William Ihlenfeld has been involved in efforts to end domestic violence as a prosecutor, as a legislator, and as a board member with the West Virginia Coalition Against Domestic Violence. He served as a Violence Against Women Act (VAWA) prosecutor for three years in Ohio County and then continued to hold offenders accountable when he became the United States Attorney. Ihlenfeld is now a member of the State Senate where he advocates for the rights of victims and takes legislative action to strengthen laws and provide funding. He lives in Wheeling where he works as a lawyer for Bowles Rice and enjoys spending time with his wife, three children, and two bernedoodles.
Board of Directors
Stephanie Moore, MA
Stephanie is a native of Monroe County but has resided in Greenbrier County since 2011 with her husband and three children. Stephanie serves as the Executive Director of Family Refuge Center with seven years’ experience working in the non-profit sector and ten years’ experience of administrative background. She earned her bachelor’s degree in Accounting from the University of Charleston in Charleston, West Virginia and her Master of Arts degree in Law from Regent University School of Law in Virginia Beach, Virginia. Stephanie has served on two non-profit organization board of directors and was formally a CASA volunteer.
Julie Britton Haden
Julie has a long history of social justice advocacy/liberal do-gooding starting in the 90s as a volunteer for a housing program for West Virginian’s with HIV/AIDS where she worked her way up to Program Coordinator. She moved on as the Development Director/Operations Specialist with the WV Coalition for People with HIV/AIDS for five years. In 2007, Julie became the Housing Opportunities for Persons with AIDS and Emergency Solutions Grants Specialist through the Governor’s Office of Economic Opportunity. Missing the front lines she left state government to become the Victim’s Advocate for the WV Division of Corrections (DOC) in 2014. After a few years at the DOC Julie became the Program Director for the YWCA of Charleston’s Resolve Family Abuse Program. Julie has been with Resolve for four years. In the past four years, Resolve has dynamically changed the way domestic violence services are provided by also serving men in shelter, adding a pet shelter for survivor’s animals, starting a pilot project that allows survivors apply for domestic violence petitions and attend the follow up hearing remotely and avoiding having to be in the same courtroom as the abuser, and operating from a truly housing first orientation. Julie is a graduate of West Virginia State University with a bachelor’s in Sociology. She is a member of the Board of Directors of the WV Coalition Against Domestic Violence and is on the leadership team. Julie has been recognized for her work with West Virginian’s with HIV/AIDS during a national conference in Washington DC. She’s a lifelong learner, questioner of the status quo, and a somewhat extroverted introvert. Julie lives in South Charleston with her son, Tripp, two dogs – Dexter and Tucker, and two cat- Catticus Finch and Corky.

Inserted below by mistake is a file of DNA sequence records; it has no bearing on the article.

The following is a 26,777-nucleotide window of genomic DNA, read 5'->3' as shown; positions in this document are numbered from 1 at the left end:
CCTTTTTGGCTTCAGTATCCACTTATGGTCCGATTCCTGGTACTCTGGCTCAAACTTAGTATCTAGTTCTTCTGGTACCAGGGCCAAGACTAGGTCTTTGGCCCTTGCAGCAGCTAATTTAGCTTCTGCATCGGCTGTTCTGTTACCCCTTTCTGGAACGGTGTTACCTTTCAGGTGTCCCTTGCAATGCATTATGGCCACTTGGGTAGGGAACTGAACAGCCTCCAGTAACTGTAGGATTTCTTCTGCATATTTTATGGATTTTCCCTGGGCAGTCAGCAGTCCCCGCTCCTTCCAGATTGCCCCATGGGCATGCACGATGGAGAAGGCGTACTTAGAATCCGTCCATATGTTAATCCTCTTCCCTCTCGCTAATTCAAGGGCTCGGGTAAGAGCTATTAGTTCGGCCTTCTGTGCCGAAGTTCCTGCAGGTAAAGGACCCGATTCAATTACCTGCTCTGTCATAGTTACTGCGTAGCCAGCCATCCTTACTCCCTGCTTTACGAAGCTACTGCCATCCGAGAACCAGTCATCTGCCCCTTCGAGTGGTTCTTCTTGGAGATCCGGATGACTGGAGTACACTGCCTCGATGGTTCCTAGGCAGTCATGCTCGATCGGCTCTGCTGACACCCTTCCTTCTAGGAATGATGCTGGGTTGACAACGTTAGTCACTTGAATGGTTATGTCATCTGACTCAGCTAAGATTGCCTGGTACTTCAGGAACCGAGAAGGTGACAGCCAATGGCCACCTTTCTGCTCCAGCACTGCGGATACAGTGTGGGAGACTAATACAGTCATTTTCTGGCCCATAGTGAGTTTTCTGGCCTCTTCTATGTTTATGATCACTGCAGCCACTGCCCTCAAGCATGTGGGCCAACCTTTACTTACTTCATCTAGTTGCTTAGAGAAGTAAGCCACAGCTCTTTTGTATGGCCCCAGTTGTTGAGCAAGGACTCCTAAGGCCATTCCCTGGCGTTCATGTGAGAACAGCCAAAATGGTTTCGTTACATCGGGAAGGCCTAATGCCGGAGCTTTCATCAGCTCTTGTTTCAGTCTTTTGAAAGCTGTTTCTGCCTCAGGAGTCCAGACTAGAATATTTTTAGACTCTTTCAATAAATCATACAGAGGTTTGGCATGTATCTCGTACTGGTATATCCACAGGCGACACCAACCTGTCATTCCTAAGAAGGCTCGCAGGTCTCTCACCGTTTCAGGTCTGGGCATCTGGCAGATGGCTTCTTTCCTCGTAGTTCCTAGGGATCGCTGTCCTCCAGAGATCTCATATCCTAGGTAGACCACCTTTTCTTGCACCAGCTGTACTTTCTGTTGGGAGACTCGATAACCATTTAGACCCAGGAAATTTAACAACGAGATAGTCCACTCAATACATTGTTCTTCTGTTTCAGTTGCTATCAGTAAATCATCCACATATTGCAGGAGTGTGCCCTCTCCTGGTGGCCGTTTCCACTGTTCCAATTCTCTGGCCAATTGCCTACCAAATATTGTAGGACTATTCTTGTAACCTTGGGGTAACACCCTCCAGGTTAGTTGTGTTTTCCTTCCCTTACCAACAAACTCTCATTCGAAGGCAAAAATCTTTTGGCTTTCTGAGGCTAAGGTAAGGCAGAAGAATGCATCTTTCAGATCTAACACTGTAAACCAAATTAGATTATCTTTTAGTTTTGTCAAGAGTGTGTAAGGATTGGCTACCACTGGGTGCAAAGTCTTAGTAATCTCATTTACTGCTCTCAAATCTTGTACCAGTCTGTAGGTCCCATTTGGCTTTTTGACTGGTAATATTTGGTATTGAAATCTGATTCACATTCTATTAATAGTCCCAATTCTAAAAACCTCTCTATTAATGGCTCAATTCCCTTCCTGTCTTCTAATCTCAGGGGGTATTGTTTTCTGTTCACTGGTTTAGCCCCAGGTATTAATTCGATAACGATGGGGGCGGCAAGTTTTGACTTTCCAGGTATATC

Katie Spriggs, BSW
Katie is a graduate of Shepherd University with a bachelor’s degree in Social Work. Katie is currently enrolled in an MSW program at WVU. Katie has worked in victim services for 8 years, with a focus on victims of domestic violence, sexual assault, human trafficking and stalking. She is a member of the WV human trafficking task force, is co-chair of their training committee and a steering committee member. Katie has trained medical professionals, law enforcement, military members and community members about intervention and prevention of human trafficking, domestic violence, and sexual assault. Katie has been with Eastern Panhandle Empowerment Center (EPEC) for 8 years and currently works as the Executive Director. EPEC is a dual program in the Eastern Panhandle of WV that serves victims of domestic violence, sexual assault, stalking and human trafficking. Katie co-facilitates the statewide WV coalition against domestic violence’s advocates aspiring for equity team, public policy team and is co-chair of their membership and board.
Dan Heyman is a journalist who has reported from West Virginia for more than twenty years, freelancing for the New York Times, Washington Post, and National Public Radio, among many others. He is semi-retired and edits one day a week for the Public News Service, the network for whom he covered the state for more than a decade. Much of his time these days is taken up with writing fiction and working on his ten steep and forest acres in Charleston.